Ideal Japanese Maple Soil

tnemeth888(NE Ohio)May 3, 2007

Hello - I have some serious clay soil here in northeast Ohio and was wondering what everyone uses for Japanese Maple soil. I have been using a mixture of 15% sand, 30% peat, 20% pine bark and 35% potting soil. Does anyone use anything different?


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myersphcf(z6a IL)

I do not know whether you are amending soil or not ..but your post suggests so...generally speaking amending is now frowned upon ...that being said if your have that bad of soil you probably have no choice IMHO and the current wisdom of the JM "experts" should be ignored. sand is NOT recommended PERIOD since it is usually too fine I would suggest crushed granite ( turkey grit #4..) also peat should be kept to a minimum it dries to fast and matts out ponding water... the soil is ok as long as NO suggestion would be close to a container mix with the exception of the soil 10% ( maybe 15%) turkey grit,40- 50% pine bark of a couple differnt sizes 20% pine bark fines (Lowes black forest hardwood mix works good), 10-15 % pro mix (maximun) if you can get pro mix BRK it's best limited peat has pine bark and root stimulator)...15 % soil mix your choice but no fertilizer or water holder just plain top soil... ( may or may not be over 100% but you can adjust) that as I said is similar to my container mix but I use a bit more Pro mix BRK and no top soil ...others will have their own ideas ..just mine ..David

    Bookmark   May 3, 2007 at 12:31PM
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In my neck of the woods our clay is so bad we are also forced to ammend nearly everthing. There are literally less than an inch of topsoil in many areas (only 4 iches in river bottoms). The clay is so hard that it can only be shaved off with a shovel in many areas, or the pick side of a maddock has to be used for most digging.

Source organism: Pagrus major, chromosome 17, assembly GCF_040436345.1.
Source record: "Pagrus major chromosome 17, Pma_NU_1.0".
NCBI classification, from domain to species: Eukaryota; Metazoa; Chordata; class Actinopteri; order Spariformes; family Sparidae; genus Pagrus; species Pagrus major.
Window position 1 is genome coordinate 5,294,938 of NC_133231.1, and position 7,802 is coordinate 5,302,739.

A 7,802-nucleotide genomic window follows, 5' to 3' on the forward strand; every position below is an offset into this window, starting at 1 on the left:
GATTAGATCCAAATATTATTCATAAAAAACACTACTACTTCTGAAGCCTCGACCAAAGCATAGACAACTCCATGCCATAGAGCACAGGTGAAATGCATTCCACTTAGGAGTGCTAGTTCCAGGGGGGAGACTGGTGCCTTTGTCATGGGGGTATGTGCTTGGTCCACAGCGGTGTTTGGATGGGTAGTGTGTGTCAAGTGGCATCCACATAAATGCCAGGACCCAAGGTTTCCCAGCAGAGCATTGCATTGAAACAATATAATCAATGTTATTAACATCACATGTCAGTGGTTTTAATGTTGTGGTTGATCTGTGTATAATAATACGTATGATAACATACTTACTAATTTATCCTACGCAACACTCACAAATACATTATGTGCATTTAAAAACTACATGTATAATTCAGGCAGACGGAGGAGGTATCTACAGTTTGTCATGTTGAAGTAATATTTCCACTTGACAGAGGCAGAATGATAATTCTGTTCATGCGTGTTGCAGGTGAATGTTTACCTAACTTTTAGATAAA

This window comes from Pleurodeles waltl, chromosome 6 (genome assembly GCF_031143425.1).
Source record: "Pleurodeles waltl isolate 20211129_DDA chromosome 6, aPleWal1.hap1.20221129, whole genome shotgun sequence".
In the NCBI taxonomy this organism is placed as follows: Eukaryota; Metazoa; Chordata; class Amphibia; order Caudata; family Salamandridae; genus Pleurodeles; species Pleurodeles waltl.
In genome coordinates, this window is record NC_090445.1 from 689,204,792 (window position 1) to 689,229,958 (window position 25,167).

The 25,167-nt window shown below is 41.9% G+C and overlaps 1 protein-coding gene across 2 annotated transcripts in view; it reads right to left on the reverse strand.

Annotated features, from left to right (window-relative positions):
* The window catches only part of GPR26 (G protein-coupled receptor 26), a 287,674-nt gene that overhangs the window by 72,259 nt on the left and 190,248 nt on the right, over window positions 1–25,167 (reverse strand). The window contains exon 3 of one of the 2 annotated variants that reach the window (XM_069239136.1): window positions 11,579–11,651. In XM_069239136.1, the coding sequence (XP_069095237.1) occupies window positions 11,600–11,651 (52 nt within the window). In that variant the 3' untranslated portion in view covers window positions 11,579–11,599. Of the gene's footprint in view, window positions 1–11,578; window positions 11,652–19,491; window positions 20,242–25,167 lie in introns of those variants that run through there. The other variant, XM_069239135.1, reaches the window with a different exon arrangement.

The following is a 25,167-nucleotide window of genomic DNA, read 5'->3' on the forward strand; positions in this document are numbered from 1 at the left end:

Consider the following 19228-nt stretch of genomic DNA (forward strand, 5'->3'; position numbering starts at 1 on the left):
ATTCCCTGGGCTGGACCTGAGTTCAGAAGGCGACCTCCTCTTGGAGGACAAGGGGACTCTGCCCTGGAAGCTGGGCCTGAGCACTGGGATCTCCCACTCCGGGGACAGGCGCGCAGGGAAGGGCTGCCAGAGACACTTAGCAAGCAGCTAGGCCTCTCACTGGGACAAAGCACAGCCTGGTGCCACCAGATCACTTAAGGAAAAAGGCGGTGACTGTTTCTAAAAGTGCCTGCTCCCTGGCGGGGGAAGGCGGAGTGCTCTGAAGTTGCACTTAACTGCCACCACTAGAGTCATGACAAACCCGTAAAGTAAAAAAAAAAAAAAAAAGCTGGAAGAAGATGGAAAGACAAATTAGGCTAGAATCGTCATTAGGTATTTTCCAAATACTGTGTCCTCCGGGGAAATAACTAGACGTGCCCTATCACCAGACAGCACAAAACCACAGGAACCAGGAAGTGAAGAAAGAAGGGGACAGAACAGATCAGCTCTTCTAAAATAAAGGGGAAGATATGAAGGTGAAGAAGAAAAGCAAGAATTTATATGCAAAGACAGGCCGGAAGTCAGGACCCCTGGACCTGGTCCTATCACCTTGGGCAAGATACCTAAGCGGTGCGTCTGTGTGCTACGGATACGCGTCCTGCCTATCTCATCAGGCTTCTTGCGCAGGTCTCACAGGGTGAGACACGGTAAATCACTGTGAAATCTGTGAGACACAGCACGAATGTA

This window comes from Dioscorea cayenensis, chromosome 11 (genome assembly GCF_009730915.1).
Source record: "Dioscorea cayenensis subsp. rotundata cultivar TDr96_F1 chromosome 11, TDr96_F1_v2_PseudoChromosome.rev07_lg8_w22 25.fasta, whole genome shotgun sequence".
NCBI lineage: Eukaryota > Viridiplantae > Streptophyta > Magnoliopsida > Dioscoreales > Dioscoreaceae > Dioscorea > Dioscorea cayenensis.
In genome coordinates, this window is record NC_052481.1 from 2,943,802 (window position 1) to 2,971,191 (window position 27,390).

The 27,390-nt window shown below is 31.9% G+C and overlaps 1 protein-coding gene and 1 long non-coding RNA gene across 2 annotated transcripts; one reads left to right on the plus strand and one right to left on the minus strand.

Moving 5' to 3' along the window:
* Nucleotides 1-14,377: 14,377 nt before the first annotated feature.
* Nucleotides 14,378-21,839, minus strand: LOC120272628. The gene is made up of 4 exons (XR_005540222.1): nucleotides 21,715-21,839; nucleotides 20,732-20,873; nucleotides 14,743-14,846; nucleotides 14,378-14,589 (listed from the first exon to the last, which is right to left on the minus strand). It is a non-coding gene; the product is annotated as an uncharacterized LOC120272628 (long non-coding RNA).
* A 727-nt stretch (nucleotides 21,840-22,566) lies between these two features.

I would also reccomend leaning towards more pine bark (50 percent or more). You definetely would need a large grit sand if any of that is used, fine sand will not help. I agree with david don't use much peat, it would really be a waste.

I think the ammended we use is about 65% mixture of pine bark mulch/nuggets, about 25% soil, and 10% course sand. I'm not positive on the exact numbers, but that is close. You should also be careful to dig the hole wide and shallow rather than skinny and deep. Encourage the roots to grow horizontally into the newly loosend soil rather than sitting in a bowl full of water.

    Bookmark   May 3, 2007 at 12:55PM
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I can help clarify some of the information given so far:

No fine sand at all should ever be used. Sand and clay bind as if concrete were present.

The suggestions for pine bark are great but I'd cut it down to a soil surface level of 2" that you'll amend and I'd add another 2" of a compost that contains no lime (no rose compost, mushroom compost).

As the poster above says for their clay, they need to add a lot more organic matter than most. If your clay is that bad then continue to add more organic matter as they are doing. That makes good sense on their part. Also listen to them when mentioned that digging/amending wide is key!

That's a hundred percent on.

A tiller sure would be nice. Going back and forth slowly mixing those ingredients in. It might be worth your time to rent one. You can always till other areas as well if they charge by the half day, or whatever, you see.

Take care,


    Bookmark   May 4, 2007 at 8:47AM
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